Increasing uptake for PMTCT-EID services in a rural setting. A case of Kamuli district, Uganda
Access to PMTCT services in Kamuli district has been a challenge despite the high HIV prevalence of 12.3% among pregnant women. For the past 12 years only the two Hospitals (of the 15 health facilities) offered PMTCT services with very limited counseling services, health workers barely knew what was involved in delivery of a complete package of PMTCT services, and the single dose Niverapine recommended at the time was not readily available.
In order to bridge the gaps and in line with WHO guidance for elimination of mother to child transmission of HIV, the district quality improvement team with support from the ‘Strengthening TB, and HIV Responses in East-Central Uganda’ program embarked on strengthening PMTCT services within Kamuli district beginning April 2010. Operationally, this involved; (i) engaging expert HIV positive mothers who work closely with health workers to counsel, and physically escort mothers to various care points, (ii) establishing coaching and mentorships for health workers in implementation of PMTCT services and appropriate management of PMTCT logistics, (iii) use of PMTCT quality improvement indicators to measure performance of various facilities, (iv) establishment of PMTCT family support groups and finally (v) training health workers in PMTCT guidelines.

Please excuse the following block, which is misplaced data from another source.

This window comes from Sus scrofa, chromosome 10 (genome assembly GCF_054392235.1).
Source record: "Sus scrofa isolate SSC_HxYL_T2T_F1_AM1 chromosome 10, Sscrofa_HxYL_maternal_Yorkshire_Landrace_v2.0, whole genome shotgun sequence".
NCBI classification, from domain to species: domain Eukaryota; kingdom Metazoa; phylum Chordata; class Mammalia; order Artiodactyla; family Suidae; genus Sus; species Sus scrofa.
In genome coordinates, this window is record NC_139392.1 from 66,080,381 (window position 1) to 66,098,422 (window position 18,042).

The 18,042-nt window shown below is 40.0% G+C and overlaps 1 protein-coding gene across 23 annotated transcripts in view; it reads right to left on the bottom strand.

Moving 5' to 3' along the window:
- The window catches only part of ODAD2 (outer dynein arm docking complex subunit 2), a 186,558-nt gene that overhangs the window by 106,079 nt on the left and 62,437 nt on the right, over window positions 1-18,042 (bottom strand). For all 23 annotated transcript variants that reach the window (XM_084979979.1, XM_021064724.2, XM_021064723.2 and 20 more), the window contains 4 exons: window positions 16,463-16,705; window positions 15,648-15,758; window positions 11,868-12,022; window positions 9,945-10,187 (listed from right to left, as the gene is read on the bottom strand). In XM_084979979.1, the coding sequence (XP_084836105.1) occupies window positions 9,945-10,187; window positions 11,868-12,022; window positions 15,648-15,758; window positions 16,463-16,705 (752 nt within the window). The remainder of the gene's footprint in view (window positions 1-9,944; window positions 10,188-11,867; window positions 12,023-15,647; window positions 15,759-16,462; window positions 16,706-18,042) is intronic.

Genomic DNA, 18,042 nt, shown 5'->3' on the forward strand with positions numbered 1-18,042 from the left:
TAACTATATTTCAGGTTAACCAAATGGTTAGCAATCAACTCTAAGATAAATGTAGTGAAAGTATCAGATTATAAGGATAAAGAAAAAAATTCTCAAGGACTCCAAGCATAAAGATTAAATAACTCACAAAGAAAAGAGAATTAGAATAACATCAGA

Comparison of data before and during this PMTCT strengthening process shows a remarkable improvement. 90% of the health workers at the various levels of health care in the district have trained in PMTCT-EID guidelines. A total of 15 health facilities (up from 2 of 2000) including hospitals, health centre IVs, IIIs and one HC II offer PMTCT services. Enrolment of HIV positive pregnant women onto prophylactic ARVs significantly increased to 90%. Similarly ART eligibility assessment of these mothers, and infant ARV prophylaxis significantly increased from 15% to 74% and 64% to 90%, respectively and all PMTCT facilities experienced zero stock outs of PMTCT drugs for the past one year.
Prevention of mother to child transmission of HIV is a dynamic and complex intervention, but can easily be improved if there are combined efforts from the various stakeholders.